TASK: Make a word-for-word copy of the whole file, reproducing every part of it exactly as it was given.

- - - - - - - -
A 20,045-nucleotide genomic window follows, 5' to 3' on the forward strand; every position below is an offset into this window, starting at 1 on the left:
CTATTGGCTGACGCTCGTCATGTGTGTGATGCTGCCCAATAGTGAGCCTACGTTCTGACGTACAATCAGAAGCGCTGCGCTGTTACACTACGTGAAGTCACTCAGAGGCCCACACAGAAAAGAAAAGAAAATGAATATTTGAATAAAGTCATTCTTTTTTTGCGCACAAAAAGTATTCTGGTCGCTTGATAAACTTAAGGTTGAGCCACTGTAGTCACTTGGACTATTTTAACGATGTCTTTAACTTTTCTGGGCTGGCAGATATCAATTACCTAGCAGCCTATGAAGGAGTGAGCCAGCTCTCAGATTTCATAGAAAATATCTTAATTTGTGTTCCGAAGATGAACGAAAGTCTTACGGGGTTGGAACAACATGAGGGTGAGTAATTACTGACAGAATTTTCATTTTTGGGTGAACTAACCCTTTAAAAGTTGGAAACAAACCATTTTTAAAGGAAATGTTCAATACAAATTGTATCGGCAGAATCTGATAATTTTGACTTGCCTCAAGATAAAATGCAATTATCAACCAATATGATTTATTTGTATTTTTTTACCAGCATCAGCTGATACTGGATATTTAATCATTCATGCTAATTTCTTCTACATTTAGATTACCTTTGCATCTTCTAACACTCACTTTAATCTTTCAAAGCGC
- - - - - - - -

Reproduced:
A 20,045-nucleotide genomic window follows, 5' to 3' on the forward strand; every position below is an offset into this window, starting at 1 on the left:
CTATTGGCTGACGCTCGTCATGTGTGTGATGCTGCCCAATAGTGAGCCTACGTTCTGACGTACAATCAGAAGCGCTGCGCTGTTACACTACGTGAAGTCACTCAGAGGCCCACACAGAAAAGAAAAGAAAATGAATATTTGAATAAAGTCATTCTTTTTTTGCGCACAAAAAGTATTCTGGTCGCTTGATAAACTTAAGGTTGAGCCACTGTAGTCACTTGGACTATTTTAACGATGTCTTTAACTTTTCTGGGCTGGCAGATATCAATTACCTAGCAGCCTATGAAGGAGTGAGCCAGCTCTCAGATTTCATAGAAAATATCTTAATTTGTGTTCCGAAGATGAACGAAAGTCTTACGGGGTTGGAACAACATGAGGGTGAGTAATTACTGACAGAATTTTCATTTTTGGGTGAACTAACCCTTTAAAAGTTGGAAACAAACCATTTTTAAAGGAAATGTTCAATACAAATTGTATCGGCAGAATCTGATAATTTTGACTTGCCTCAAGATAAAATGCAATTATCAACCAATATGATTTATTTGTATTTTTTTACCAGCATCAGCTGATACTGGATATTTAATCATTCATGCTAATTTCTTCTACATTTAGATTACCTTTGCATCTTCTAACACTCACTTTAATCTTTCAAAGCGC